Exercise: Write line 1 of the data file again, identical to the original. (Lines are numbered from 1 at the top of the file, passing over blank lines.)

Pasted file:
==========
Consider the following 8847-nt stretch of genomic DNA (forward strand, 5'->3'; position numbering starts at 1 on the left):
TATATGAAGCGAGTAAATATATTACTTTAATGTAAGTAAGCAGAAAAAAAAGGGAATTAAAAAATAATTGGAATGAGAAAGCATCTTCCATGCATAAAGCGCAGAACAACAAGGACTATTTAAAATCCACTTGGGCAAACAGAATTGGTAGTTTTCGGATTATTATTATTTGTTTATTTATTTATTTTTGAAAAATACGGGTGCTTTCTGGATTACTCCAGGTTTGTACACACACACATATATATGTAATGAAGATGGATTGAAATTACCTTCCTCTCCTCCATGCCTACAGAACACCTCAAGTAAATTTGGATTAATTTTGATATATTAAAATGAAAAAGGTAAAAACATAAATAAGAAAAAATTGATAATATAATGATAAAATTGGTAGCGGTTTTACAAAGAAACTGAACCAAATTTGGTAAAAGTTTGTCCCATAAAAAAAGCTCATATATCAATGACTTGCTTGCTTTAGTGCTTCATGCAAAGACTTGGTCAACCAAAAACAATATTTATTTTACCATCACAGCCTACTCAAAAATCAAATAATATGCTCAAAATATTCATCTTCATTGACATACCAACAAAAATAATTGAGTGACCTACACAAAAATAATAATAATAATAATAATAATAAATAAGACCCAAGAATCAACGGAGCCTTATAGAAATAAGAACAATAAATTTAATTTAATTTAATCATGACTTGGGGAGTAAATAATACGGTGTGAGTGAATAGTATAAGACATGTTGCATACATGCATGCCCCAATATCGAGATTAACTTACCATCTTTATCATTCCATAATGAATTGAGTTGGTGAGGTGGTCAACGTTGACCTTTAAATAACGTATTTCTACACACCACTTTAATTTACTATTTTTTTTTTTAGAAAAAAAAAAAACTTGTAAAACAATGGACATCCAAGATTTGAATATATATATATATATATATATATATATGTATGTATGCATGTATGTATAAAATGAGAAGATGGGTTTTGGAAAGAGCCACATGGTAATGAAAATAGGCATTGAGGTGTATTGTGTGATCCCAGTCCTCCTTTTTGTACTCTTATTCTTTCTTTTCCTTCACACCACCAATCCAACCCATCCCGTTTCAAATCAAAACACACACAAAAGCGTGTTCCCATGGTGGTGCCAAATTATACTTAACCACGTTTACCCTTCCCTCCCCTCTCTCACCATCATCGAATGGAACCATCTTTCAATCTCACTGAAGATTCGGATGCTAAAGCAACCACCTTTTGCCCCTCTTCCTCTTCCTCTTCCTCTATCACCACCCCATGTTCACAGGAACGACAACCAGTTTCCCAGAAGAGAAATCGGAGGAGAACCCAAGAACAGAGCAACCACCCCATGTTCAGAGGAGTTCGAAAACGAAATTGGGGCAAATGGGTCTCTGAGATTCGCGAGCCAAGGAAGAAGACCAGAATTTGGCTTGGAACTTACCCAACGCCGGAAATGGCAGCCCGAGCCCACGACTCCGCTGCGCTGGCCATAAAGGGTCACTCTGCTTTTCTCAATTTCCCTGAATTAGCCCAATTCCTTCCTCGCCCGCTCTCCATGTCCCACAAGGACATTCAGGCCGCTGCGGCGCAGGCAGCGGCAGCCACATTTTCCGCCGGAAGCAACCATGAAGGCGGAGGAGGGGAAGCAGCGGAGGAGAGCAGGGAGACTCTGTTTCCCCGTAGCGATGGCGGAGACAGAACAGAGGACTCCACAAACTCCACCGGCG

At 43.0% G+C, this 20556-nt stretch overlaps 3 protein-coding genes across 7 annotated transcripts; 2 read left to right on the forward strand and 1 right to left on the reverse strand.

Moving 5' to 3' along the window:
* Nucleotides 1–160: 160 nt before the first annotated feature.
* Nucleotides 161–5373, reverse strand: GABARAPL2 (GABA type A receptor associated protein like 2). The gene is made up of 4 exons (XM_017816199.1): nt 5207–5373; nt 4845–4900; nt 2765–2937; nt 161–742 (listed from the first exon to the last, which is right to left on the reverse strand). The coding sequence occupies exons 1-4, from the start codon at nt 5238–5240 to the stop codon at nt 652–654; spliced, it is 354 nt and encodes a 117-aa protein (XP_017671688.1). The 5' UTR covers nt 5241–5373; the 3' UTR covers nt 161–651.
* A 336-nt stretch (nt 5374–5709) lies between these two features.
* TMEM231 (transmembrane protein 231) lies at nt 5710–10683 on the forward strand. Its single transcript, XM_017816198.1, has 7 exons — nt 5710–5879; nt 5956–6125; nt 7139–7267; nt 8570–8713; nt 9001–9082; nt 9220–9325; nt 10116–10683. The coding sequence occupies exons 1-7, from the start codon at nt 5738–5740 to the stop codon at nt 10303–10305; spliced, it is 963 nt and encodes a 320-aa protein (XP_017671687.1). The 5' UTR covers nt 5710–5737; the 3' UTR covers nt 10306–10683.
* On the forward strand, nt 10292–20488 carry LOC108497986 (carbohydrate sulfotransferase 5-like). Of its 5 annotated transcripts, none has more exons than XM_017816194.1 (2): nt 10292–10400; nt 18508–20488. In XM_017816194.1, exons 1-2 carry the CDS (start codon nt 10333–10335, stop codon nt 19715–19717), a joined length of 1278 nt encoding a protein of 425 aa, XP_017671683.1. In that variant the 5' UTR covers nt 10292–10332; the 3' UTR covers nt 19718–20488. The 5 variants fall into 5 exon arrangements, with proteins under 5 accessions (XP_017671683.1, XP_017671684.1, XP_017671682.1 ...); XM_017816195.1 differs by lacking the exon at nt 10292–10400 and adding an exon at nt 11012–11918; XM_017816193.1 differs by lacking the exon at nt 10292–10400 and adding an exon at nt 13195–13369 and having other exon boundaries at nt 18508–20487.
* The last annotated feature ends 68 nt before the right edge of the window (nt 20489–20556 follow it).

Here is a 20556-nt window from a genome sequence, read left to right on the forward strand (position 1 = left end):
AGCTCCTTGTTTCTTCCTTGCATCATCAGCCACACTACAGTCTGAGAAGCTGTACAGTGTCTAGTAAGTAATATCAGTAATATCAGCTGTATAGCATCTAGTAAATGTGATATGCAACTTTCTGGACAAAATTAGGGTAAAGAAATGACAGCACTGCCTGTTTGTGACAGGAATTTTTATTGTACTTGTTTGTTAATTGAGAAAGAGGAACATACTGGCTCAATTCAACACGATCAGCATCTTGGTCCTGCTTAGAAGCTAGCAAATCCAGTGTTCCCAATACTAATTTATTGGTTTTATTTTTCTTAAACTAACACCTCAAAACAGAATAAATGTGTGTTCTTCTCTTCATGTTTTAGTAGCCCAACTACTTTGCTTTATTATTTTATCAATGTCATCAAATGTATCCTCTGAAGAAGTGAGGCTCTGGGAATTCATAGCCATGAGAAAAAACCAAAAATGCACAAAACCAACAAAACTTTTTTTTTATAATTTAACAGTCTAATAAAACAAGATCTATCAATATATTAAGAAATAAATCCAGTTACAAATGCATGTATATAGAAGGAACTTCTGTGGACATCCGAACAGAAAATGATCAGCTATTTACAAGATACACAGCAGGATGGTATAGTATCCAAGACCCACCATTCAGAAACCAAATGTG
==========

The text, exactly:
Consider the following 8847-nt stretch of genomic DNA (forward strand, 5'->3'; position numbering starts at 1 on the left):